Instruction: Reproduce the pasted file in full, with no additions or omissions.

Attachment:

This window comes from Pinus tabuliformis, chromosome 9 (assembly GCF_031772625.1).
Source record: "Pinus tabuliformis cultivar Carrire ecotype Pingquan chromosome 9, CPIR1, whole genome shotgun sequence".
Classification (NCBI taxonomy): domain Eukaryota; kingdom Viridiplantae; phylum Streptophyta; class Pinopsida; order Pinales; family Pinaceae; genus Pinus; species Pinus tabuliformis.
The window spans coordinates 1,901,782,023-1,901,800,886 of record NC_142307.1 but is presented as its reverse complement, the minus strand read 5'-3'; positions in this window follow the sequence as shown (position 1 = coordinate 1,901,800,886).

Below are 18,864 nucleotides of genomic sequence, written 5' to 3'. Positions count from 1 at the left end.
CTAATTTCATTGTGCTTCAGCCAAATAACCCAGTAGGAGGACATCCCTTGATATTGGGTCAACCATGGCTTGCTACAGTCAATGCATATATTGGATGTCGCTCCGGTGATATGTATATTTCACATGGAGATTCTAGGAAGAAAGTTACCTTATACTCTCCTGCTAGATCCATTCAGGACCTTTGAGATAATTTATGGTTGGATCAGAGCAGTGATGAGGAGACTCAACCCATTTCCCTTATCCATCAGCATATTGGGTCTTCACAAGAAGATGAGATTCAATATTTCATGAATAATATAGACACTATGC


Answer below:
This window comes from Pinus tabuliformis, chromosome 9 (assembly GCF_031772625.1).
Source record: "Pinus tabuliformis cultivar Carrire ecotype Pingquan chromosome 9, CPIR1, whole genome shotgun sequence".
Classification (NCBI taxonomy): domain Eukaryota; kingdom Viridiplantae; phylum Streptophyta; class Pinopsida; order Pinales; family Pinaceae; genus Pinus; species Pinus tabuliformis.
The window spans coordinates 1,901,782,023-1,901,800,886 of record NC_142307.1 but is presented as its reverse complement, the minus strand read 5'-3'; positions in this window follow the sequence as shown (position 1 = coordinate 1,901,800,886).

Below are 18,864 nucleotides of genomic sequence, written 5' to 3'. Positions count from 1 at the left end.
CTAATTTCATTGTGCTTCAGCCAAATAACCCAGTAGGAGGACATCCCTTGATATTGGGTCAACCATGGCTTGCTACAGTCAATGCATATATTGGATGTCGCTCCGGTGATATGTATATTTCACATGGAGATTCTAGGAAGAAAGTTACCTTATACTCTCCTGCTAGATCCATTCAGGACCTTTGAGATAATTTATGGTTGGATCAGAGCAGTGATGAGGAGACTCAACCCATTTCCCTTATCCATCAGCATATTGGGTCTTCACAAGAAGATGAGATTCAATATTTCATGAATAATATAGACACTATGC